Monday, August 27, 2012

Getting Back in the Game

I recently published a new story about being prepared to take advantage of real estate deals at the end of the year. You can read it here:

While it's great to snag a year-end bargain, you still need to be sure that the property will rapidly flow cash for the investment to make sense. Alternately, you need to be sure that you have the financial depth to wait out a slow period. I like buying rental properties at the beach, and the seasonal aspect of the business is ever present in planning for a purchase. The HOA fees, taxes, insurance and basic utilities must be paid whether there's anyone in the rental unit or not. These expenses can add up quickly and turn what you thought was a bargain into a white elephant.

This may or may not be a factor in the area where you want to invest. The main thing is that you need to do your research, know what you're getting into, and be prepared for the worst. If the worst happens, then you know you can ride it out. And if the outcome is good or better, that will take care of itself.

Donald Trump said it best:

"There are a lot of ups and downs, but you can ride them out if you’re prepared for them.
Learning to expect problems saved me from a lot of wasted energy, and it will save you from unexpected surprises. It’s like Wall Street, it’s like life. The ups and downs are inevitable, so simply try to be prepared from them.

Sometimes I’ll ask myself why I want to take on some new, big challenge. A substantial loss is always a possibility. Can I handle it if it doesn’t go well? Will I be asking myself later, Why did I ever do that? What was I thinking? I’m actually a very cautious person, which is different from being a pessimistic person. Call it positive thinking with a lot of reality checks."

Have a great day, everyone!

Thursday, August 2, 2012

Why Timing and Preparation Matter

I recently published an article about opportunity meeting preparation; here’s a link if you missed it:

As the end of summer approaches, I start getting excited. I know that my favorite real estate market will soon be flooded with deals, and I am prepared to act on the opportunity.

Market gurus tell novice investors that they should not try to time the markets. They would rather have you throw money at the market, hold your breath, and hope for the best. And I listened and followed this advice for years. After all, they knew best, didn’t they?

But after months of simply taking my beleaguered brokerage statements out of the mailbox and stuffing them in the shredder without opening them, I decided to change my victim mentality and take control.  I decided to get into real estate investment.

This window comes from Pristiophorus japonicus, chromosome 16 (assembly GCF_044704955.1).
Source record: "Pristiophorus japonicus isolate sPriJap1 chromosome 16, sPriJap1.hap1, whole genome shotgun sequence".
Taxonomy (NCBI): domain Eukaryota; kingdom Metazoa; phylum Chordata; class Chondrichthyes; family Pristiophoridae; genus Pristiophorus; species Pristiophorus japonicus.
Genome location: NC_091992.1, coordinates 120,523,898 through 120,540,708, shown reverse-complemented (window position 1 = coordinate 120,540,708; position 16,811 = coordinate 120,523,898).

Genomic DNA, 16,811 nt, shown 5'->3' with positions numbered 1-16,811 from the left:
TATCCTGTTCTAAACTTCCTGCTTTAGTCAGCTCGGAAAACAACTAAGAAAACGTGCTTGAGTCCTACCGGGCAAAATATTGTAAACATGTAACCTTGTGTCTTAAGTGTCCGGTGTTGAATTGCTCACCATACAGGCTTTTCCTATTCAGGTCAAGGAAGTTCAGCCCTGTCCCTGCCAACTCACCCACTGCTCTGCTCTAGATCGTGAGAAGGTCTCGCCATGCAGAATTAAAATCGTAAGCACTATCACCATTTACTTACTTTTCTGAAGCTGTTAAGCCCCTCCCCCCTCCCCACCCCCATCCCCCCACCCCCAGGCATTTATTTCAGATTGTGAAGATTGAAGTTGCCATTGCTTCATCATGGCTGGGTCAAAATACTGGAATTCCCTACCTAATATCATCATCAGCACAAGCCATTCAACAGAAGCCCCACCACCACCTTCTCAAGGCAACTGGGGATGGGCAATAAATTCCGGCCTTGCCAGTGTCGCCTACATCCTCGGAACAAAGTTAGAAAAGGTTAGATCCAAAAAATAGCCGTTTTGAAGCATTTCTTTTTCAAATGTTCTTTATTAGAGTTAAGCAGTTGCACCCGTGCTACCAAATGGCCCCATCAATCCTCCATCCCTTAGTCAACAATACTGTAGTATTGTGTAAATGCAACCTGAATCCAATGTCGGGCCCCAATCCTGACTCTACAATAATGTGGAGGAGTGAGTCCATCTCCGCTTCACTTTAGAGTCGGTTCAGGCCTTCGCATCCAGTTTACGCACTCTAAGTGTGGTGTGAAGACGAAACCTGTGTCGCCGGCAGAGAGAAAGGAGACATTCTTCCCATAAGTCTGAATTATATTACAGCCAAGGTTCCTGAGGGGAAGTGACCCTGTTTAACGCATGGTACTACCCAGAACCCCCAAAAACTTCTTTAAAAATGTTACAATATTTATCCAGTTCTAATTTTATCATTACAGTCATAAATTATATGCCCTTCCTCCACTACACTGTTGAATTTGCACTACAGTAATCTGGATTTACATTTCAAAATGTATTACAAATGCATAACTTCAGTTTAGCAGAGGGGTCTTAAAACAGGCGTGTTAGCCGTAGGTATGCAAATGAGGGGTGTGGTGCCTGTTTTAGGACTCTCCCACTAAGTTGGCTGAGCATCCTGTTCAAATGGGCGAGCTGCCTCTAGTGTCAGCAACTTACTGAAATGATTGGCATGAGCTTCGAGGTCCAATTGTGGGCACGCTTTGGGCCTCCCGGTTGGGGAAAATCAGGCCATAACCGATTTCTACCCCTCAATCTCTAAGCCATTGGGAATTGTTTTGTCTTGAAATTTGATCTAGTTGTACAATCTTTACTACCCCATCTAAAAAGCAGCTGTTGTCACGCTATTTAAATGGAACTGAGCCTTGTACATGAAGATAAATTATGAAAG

Do not for a moment think that real estate investment doesn’t have risk. Real estate prices go up and down – anyone with a pulse knows that. Whether you’re buying a stock, futures contract, or a piece of real estate, you must buy it right, sell it right, have an emergency exit strategy in case you’re wrong, and remove the emotion. With preparation – education, planning and experience - you can time the real estate market to make intelligent buy and sell decisions.

I like buying and selling down at the beach because I have found a profitable niche, plus I am able to time the markets.  If you would like to learn more about finding the right niche, please send me a direct message at

When it comes to market timing, real estate at the beach or other seasonal locales offers some unique opportunities to find deals. During the peak season, all the tourists are enjoying the beach, golf and great seafood restaurants, truly being seduced by the charms of the location. These tourists are the perfect suckers for time share developers. But the seasoned investor knows that while peak season may be a great time for research and investigation (maybe with a bit of vacation thrown in for good measure), it can be a poor time to try to find a real deal on real estate.

The savvy investor knows that once the peak season is over, the sellers will start dumping inventory on the market at a time when the novice buyers are going away. This investor also knows that the end of the year presents great opportunities for bargains from those sellers – often banks – that absolutely must get rid of a property before the end of the year. 

For new investors who want to get into real estate, the most important thing to do right now is to get educated and get prepared. If an investor wants to start a checkbook self-directed IRA, he needs to get it set up now so he can take advantage of the deals when they happen.  There are many options for SDIRA setups. I can help steer you through the maze.

Have a great day, everyone!